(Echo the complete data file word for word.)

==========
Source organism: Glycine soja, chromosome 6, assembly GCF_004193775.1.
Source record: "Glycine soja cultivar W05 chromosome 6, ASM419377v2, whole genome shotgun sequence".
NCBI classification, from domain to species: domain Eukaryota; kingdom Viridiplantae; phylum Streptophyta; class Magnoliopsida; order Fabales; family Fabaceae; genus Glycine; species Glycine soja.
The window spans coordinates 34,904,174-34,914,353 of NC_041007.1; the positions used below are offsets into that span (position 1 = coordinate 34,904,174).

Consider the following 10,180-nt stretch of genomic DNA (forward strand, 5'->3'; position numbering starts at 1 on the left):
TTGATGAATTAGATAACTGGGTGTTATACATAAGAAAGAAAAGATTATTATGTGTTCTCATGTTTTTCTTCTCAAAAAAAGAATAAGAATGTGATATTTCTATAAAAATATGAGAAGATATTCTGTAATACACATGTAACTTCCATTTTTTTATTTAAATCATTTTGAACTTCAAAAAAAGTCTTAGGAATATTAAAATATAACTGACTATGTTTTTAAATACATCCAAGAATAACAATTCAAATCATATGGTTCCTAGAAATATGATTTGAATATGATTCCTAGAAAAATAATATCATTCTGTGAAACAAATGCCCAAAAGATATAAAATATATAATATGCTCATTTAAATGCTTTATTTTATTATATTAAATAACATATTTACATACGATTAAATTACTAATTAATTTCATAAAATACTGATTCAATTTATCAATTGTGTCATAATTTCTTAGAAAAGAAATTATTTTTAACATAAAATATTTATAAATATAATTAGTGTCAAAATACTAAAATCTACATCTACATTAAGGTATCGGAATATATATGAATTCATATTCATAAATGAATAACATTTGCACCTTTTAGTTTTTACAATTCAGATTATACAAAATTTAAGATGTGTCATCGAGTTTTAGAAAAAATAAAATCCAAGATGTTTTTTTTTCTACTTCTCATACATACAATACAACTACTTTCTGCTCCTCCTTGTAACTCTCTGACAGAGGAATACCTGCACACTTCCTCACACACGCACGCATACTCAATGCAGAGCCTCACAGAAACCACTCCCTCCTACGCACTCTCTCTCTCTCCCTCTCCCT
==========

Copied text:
Source organism: Glycine soja, chromosome 6, assembly GCF_004193775.1.
Source record: "Glycine soja cultivar W05 chromosome 6, ASM419377v2, whole genome shotgun sequence".
NCBI classification, from domain to species: domain Eukaryota; kingdom Viridiplantae; phylum Streptophyta; class Magnoliopsida; order Fabales; family Fabaceae; genus Glycine; species Glycine soja.
The window spans coordinates 34,904,174-34,914,353 of NC_041007.1; the positions used below are offsets into that span (position 1 = coordinate 34,904,174).

Consider the following 10,180-nt stretch of genomic DNA (forward strand, 5'->3'; position numbering starts at 1 on the left):
TTGATGAATTAGATAACTGGGTGTTATACATAAGAAAGAAAAGATTATTATGTGTTCTCATGTTTTTCTTCTCAAAAAAAGAATAAGAATGTGATATTTCTATAAAAATATGAGAAGATATTCTGTAATACACATGTAACTTCCATTTTTTTATTTAAATCATTTTGAACTTCAAAAAAAGTCTTAGGAATATTAAAATATAACTGACTATGTTTTTAAATACATCCAAGAATAACAATTCAAATCATATGGTTCCTAGAAATATGATTTGAATATGATTCCTAGAAAAATAATATCATTCTGTGAAACAAATGCCCAAAAGATATAAAATATATAATATGCTCATTTAAATGCTTTATTTTATTATATTAAATAACATATTTACATACGATTAAATTACTAATTAATTTCATAAAATACTGATTCAATTTATCAATTGTGTCATAATTTCTTAGAAAAGAAATTATTTTTAACATAAAATATTTATAAATATAATTAGTGTCAAAATACTAAAATCTACATCTACATTAAGGTATCGGAATATATATGAATTCATATTCATAAATGAATAACATTTGCACCTTTTAGTTTTTACAATTCAGATTATACAAAATTTAAGATGTGTCATCGAGTTTTAGAAAAAATAAAATCCAAGATGTTTTTTTTTCTACTTCTCATACATACAATACAACTACTTTCTGCTCCTCCTTGTAACTCTCTGACAGAGGAATACCTGCACACTTCCTCACACACGCACGCATACTCAATGCAGAGCCTCACAGAAACCACTCCCTCCTACGCACTCTCTCTCTCTCCCTCTCCCT